License international

Fargo liquor board approves conditional transfer of nightclub liquor license

The board said they would like to see the concept for the new company and do a background check of the director to be appointed before offering full approval.

Tyler Brandt of 518 Properties will be the new licensee if the city board gives its approval at its November 1 meeting. Even after that, the final decision will depend on the new manager and the business plan, which could take several weeks to come together.

Nonetheless, Deputy City Attorney Nancy Morris and City Auditor Steve Sprague said they believed the conditional transfer of the license would meet the City Commission’s requirement a month ago that Africa sell its license in 30 days or revoked it.

Sprague said there is a contract between Brandt and the former license owners – Mbulla Brown and Corey Schultz – for the sale.

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Morris added that with the rushed nature of the requirement to sell the permit, she believed the conditional permit would meet the city commission’s request.

Brandt said after the meeting he was interviewing potential managers for the club on Thursday.

He said he would likely keep the same type of concept for the installation because “it was well received”, although no final decision has been made.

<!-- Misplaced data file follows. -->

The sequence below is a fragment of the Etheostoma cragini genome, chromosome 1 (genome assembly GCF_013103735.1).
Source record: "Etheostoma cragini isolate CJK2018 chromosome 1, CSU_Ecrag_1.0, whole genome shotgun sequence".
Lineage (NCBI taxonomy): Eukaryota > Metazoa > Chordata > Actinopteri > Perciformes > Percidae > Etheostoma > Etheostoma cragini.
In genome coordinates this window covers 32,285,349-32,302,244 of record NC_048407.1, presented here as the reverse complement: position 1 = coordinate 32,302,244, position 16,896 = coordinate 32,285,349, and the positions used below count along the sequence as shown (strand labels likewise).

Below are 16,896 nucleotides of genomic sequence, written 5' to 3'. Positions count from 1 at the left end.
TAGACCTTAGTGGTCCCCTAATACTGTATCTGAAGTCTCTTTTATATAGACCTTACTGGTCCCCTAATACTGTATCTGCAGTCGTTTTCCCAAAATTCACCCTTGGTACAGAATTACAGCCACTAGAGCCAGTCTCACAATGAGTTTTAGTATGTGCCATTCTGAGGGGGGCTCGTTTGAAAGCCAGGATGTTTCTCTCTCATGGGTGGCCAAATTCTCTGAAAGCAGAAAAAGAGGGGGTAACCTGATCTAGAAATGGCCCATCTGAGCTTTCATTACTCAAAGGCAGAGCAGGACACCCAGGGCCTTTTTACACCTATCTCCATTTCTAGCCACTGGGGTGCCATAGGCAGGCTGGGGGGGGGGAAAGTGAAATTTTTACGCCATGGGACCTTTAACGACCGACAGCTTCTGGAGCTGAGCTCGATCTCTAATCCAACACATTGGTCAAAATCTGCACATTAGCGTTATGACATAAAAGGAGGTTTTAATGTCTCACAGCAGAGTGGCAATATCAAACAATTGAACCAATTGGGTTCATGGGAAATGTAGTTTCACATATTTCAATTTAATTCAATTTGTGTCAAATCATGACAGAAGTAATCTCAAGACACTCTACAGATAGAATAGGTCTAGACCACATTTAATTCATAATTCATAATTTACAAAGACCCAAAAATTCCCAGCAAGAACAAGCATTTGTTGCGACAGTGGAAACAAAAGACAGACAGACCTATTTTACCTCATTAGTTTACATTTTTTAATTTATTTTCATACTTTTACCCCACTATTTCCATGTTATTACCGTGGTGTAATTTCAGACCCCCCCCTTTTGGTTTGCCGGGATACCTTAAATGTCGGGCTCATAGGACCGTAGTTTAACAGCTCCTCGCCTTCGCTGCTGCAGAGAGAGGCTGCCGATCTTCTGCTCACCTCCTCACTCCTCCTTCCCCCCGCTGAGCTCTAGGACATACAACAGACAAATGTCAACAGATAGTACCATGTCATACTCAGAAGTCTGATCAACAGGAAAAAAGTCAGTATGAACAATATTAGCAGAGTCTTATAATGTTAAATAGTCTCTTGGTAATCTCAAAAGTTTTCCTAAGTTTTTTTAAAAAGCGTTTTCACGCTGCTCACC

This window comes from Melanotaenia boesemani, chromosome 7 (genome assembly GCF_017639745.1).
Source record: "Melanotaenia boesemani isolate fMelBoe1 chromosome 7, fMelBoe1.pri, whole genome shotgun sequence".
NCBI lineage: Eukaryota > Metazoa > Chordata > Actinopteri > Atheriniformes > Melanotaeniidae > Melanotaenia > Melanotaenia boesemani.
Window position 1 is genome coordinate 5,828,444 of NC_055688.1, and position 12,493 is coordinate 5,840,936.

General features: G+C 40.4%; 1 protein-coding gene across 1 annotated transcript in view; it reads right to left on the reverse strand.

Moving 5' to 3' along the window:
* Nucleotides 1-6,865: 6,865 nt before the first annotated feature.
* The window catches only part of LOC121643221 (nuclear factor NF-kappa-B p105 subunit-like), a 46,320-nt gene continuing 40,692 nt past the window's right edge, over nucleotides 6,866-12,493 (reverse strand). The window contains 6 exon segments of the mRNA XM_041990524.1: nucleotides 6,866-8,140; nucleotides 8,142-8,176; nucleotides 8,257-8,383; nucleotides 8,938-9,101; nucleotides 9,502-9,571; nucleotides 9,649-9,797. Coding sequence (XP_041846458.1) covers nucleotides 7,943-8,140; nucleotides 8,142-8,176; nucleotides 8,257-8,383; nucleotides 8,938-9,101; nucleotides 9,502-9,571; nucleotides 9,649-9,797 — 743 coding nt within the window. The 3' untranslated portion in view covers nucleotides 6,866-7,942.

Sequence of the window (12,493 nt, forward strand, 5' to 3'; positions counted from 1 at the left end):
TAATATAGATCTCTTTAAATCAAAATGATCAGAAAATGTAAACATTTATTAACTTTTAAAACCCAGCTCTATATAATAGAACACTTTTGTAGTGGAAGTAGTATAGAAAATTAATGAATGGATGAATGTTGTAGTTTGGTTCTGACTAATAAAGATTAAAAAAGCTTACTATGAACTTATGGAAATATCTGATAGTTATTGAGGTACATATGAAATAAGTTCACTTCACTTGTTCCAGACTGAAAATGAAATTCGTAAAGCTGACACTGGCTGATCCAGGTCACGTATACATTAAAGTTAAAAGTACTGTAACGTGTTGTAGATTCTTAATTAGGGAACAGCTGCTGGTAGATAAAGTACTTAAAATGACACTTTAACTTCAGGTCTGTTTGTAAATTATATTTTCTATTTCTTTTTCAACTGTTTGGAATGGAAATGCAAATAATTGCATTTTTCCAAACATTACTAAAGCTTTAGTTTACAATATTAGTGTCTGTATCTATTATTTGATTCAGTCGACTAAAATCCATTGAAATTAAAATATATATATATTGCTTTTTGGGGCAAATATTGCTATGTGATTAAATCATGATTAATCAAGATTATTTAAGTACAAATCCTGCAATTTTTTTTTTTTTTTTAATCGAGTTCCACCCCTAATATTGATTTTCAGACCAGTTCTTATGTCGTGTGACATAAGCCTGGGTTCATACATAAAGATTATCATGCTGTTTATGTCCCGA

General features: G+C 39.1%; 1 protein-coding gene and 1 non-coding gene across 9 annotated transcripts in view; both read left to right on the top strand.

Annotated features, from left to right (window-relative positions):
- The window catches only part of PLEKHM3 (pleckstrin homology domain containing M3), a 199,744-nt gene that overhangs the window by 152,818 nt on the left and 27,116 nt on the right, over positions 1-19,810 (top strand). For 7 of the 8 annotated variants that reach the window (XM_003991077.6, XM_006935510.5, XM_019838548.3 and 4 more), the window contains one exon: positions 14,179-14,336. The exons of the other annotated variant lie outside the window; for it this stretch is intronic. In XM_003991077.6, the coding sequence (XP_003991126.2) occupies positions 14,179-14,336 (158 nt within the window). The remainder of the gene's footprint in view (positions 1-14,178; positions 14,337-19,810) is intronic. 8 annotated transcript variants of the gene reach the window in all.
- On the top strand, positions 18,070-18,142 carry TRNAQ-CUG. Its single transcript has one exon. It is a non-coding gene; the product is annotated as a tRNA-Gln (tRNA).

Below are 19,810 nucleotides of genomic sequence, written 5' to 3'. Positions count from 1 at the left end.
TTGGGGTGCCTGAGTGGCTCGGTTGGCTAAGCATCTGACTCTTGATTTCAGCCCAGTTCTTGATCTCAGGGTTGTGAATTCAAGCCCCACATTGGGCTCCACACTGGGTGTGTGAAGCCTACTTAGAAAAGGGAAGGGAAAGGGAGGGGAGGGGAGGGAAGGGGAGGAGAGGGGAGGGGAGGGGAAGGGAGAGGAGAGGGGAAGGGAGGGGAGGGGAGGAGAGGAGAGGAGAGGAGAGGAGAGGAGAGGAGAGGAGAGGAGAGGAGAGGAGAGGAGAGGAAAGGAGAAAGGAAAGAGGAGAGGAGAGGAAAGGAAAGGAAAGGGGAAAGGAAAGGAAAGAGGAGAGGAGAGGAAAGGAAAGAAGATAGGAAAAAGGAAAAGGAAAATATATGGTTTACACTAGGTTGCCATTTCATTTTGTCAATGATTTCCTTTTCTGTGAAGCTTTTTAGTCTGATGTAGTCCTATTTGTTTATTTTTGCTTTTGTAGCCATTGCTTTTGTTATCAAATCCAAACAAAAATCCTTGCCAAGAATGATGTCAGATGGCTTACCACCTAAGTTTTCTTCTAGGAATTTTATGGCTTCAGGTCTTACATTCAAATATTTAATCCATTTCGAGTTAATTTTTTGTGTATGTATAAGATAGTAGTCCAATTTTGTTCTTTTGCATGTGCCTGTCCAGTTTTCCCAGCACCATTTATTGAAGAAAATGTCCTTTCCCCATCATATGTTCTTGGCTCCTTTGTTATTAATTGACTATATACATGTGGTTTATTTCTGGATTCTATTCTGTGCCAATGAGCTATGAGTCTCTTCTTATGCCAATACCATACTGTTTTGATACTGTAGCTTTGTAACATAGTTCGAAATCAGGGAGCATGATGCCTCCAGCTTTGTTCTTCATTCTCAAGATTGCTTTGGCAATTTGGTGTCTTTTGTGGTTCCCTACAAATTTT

Brandt stressed that security will be the main issue for the new club when it reopens, with the planned addition of identity scanners and other security measures.

In response to a question from board member Lydia Tackett, Sprague said it’s common for a building owner to also have a liquor license for a bar or restaurant.

Board member John Stibbe said he believed the conditional approval was “the way forward” with the company whose liquor license has been suspended since July 1. after several incidents at the bar, including an unsolved fatal shootout by a club bouncer in a nearby parking lot in May.

Other incidents include serving minors, over-serving, guns in the bar, and fights and assaults in the nightclub parking lot.

At its last meeting, the Liquor Control Board wanted to give Brown a chance to run the operation in a new managerial position, but the Municipal Commission rejected the plan and demanded the sale of the license. If the permit was not sold, it would be revoked and returned to the city.

Board member Robert Nelson said he thought it was the right thing to do to give Brown and Schultz a chance to sell the liquor license on the open market due to the limit city ​​permits. The city sells the full liquor license for around $ 100,000, but they sell on the open market for up to $ 250,000 to $ 300,000.

“I think it worked for the best,” Nelson said.


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